Q. When you add up all the components of your game, the physical, the mental, the experience, the conditioning, do you feel like you're a better play now than you were in 2000, and if so, why?
TIGER WOODS: Yeah, by far. Just experience. Understanding how to handle it and how to manage my game around the golf course. I have more shots than I did then just because that many more years to learn 'em. And how to make adjustments on the fly, just comes with experience. And I'll say the same thing seven years from now, more experienced then than I am now. So it certainly helps having that experience and having been in that position and have gotten things done in the past along the way in those seven years, it makes things a little bit more easy coming down the stretch.
Q. Could you explain the difference in personal satisfaction between a win like last Sunday and then a win today, when you've got to really grind and dig it out? And secondly, what was that dance on 8? You looked like you almost blew a tendon?
TIGER WOODS: Well, last week at the World Golf Championship, it's a big event. I feel pretty comfortable at Firestone. And going out there on Sunday, I just had it going. I hit good shot after good shot, made a few good putts got off to a great start. Put a lot of pressure on Rory. He wasn't playing the way he did the first three days. And all of a sudden he had a nice cush. But today was different. Those guys made a run at me. I got off to a good start today. I was 2-under through 8 and I was in control of the tournament and made a bogey there at 9 and bogeyed 14 and let the guys back in it. But got it done somehow coming down the stretch, which was nice. And then at No. 8, that was a nice putt to make, just a big left-to-righter and got pretty excited there and just felt pretty good.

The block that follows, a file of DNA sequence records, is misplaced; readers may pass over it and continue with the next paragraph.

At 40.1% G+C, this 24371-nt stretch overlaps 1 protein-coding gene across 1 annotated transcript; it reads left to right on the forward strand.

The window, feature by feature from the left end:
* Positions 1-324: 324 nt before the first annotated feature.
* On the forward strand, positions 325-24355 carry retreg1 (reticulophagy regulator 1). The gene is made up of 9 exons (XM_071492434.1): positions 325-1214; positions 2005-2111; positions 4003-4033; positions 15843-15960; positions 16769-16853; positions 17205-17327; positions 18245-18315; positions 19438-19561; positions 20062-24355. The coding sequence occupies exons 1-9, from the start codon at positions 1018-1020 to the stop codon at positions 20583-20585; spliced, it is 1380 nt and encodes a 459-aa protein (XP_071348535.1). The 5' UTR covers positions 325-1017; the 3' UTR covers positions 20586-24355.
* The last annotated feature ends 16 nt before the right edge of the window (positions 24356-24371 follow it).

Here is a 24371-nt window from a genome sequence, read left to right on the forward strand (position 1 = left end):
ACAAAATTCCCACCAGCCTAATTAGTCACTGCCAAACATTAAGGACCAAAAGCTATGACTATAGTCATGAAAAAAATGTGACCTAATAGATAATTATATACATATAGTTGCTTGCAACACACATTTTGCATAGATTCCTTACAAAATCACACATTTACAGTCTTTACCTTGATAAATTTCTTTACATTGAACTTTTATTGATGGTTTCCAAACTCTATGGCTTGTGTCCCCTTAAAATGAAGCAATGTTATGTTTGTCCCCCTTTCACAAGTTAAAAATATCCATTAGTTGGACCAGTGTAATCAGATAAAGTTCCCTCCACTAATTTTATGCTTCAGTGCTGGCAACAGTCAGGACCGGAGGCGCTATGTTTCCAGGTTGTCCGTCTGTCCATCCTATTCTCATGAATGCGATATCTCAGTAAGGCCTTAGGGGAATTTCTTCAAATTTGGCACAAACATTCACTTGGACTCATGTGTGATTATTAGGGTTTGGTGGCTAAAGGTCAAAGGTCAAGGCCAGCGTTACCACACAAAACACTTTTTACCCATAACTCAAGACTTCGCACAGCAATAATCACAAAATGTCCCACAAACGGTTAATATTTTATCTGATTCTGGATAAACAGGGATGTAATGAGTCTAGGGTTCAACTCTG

Q. At what point do you determine that it's time to go after it and win the championship as opposed to making pars and playing it safe?
TIGER WOODS: Well, I had a one-shot lead after 14. I still had four holes to go. And I just felt that those guys having played 16, 18, more likely aren't going to birdie those two holes. The only hole they were going to probably make birdie there was 17. Tough pin to make birdie; you can't get it deep enough, come off that ridge. So I just felt if I just give myself looks -- I kept yelling at myself, Give myself four looks at it. The way I was putting I was going to make 'em. And I hit good shot for good shot. Gave myself looks. I made the one at 15. Misread the one at 16. Lagged the putt up at 17 and 18. And that was about it. But never really had to switch and go after saying, you know what? I have to make birdies to win this championship. Because I just felt like I still had the lead.
Q. This is a great victory on Thai Mother's Day. Would you like to make a special message to children in Thailand that look up to you?
TIGER WOODS: Well, every time I go back there it's been fantastic. We do junior clinics there and my mom helps with a few shelters there in Bangkok. So we try and help the kids as much as we possibly can. And what my mom's done back there no one really knows about it, but she's done a lot for a lot of kids. And awfully proud of her.